Handling .NET Core Web API Exceptions with an Aurelia Interceptor

Problem: Failed to Fetch

In my teams Aurelia app, I wanted an easy way to handle all HTTP response errors coming from our .NET Core Web API. This is easily done with the requestError method on Aurelia's Interceptor interface. This method acts as a Promise reject handler so when working properly, I'd expect to recieve the failed Response as an argument. Instead, a TypeError was thrown with the message "Failed to fetch".

TypeError: Failed to fetch

Aurelia Interceptor

The problem was not with Aurelia nor the underlying fetch library. Both were doing their jobs given the configuration I provided. The final responseError code simply receives the failed response, does something with the payload, then rejects the promise. The ServerError interface shown in the example below provides typings for our custom error payload. You will see where this object is created in a moment.

responseError(response: any): Promise<Response> {
    if (response instanceof Response) {
        return response.json().then((serverError: ServerError) => {
        
            // Do something with the error here.
            
            return Promise.reject<Response>(serverError.error);
        }); 
    }
}

.NET Core Exception Handling Middleware

I already knew something was failing in our API code. On the client, I was receiving a 500 error with a message indicating a CORS problem.

No 'Access-Control-Allow-Origin' header is present on the requested resource. Origin 'https://localhost:44303' is therefore not allowed access. The response had HTTP status code 500. If an opaque response serves your needs, set the request's mode to 'no-cors' to fetch the resource with CORS disabled.

There was a problem, but the CORS error is misleading. Checking the server logs, I found that the real problem was an unhandled SQL exception. In Startup.cs, my API was configured to handle errors with the UseDeveloperExceptionPage middleware:

if (env.IsDevelopment())
{
    app.UseDeveloperExceptionPage();
}
else
{
    app.UseExceptionHandler("/Home/Error");
}

I suspected the root cause had to do with this middleware. Searching around, I found a discussion on GitHub that proved it. This middleware strips everything it can from the response headers which causes the CORS and "Failed to fetch" errors.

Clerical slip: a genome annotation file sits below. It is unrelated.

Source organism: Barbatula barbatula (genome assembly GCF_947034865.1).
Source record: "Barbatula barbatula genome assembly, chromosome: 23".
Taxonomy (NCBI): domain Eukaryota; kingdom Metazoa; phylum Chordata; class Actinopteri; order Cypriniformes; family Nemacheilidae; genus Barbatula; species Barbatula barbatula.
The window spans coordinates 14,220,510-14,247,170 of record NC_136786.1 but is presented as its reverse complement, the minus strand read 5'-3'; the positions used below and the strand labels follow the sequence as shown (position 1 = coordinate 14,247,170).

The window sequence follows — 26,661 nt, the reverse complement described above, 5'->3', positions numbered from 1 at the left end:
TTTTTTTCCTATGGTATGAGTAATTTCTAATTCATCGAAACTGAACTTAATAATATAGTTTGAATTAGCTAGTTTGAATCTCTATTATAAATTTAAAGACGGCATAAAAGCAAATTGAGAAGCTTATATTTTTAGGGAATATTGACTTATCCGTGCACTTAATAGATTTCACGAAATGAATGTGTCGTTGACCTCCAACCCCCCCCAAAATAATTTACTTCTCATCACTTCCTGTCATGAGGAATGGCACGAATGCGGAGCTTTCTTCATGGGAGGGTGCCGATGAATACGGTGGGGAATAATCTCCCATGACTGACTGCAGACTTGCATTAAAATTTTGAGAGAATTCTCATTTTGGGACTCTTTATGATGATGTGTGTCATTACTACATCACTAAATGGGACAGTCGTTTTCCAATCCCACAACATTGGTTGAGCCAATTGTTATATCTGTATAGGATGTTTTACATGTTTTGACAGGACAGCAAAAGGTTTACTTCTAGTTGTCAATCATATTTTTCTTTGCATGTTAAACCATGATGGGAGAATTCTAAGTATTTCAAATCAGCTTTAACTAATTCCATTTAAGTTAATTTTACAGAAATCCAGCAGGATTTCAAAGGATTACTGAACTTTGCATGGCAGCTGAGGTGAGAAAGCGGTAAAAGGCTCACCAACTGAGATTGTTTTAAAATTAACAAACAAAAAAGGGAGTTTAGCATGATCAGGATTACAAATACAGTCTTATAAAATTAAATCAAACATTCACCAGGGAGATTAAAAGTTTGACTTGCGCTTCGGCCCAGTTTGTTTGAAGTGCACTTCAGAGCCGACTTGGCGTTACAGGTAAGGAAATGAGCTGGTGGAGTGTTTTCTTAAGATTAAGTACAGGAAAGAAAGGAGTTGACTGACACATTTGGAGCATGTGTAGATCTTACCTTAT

My solution was to add my own error handling middleware to the API called ErrorHandlingMiddleware.

public class ErrorHandlingMiddleware
{
    private readonly RequestDelegate next;

    public ErrorHandlingMiddleware(RequestDelegate next)
    {
        this.next = next;
    }

    public async Task Invoke(HttpContext context)
    {
        try
        {
            await next(context);
        }
        catch (Exception ex)
        {
            await HandleExceptionAsync(context, ex);
        }
    }

    private static Task HandleExceptionAsync(HttpContext context, Exception exception)
    {
        var code = HttpStatusCode.InternalServerError;

        var result = JsonConvert.SerializeObject(new { 
             error = "An internal server error has occurred." 
        });
        context.Response.ContentType = "application/json";
        context.Response.StatusCode = (int)code;
        return context.Response.WriteAsync(result);
    }
}

I then registered that middleware in the Configure method of Startup.cs.

app.UseMiddleware<ErrorHandlingMiddleware>();
app.UseStaticFiles();
app.UseMvc();

After this change, responseError received the response with everything I needed to know how to handle it, such as a status code and error message.

Response object

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